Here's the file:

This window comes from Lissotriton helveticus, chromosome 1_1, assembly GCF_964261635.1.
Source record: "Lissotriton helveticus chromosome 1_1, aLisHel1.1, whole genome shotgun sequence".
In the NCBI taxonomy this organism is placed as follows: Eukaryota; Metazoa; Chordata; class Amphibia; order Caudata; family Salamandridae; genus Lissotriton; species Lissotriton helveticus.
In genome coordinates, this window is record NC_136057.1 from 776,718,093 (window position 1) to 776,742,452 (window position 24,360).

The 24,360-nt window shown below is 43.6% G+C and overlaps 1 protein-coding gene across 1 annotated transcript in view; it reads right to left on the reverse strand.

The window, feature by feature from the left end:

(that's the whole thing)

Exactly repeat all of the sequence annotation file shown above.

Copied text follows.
This window comes from Lissotriton helveticus, chromosome 1_1, assembly GCF_964261635.1.
Source record: "Lissotriton helveticus chromosome 1_1, aLisHel1.1, whole genome shotgun sequence".
In the NCBI taxonomy this organism is placed as follows: Eukaryota; Metazoa; Chordata; class Amphibia; order Caudata; family Salamandridae; genus Lissotriton; species Lissotriton helveticus.
In genome coordinates, this window is record NC_136057.1 from 776,718,093 (window position 1) to 776,742,452 (window position 24,360).

The 24,360-nt window shown below is 43.6% G+C and overlaps 1 protein-coding gene across 1 annotated transcript in view; it reads right to left on the reverse strand.

The window, feature by feature from the left end: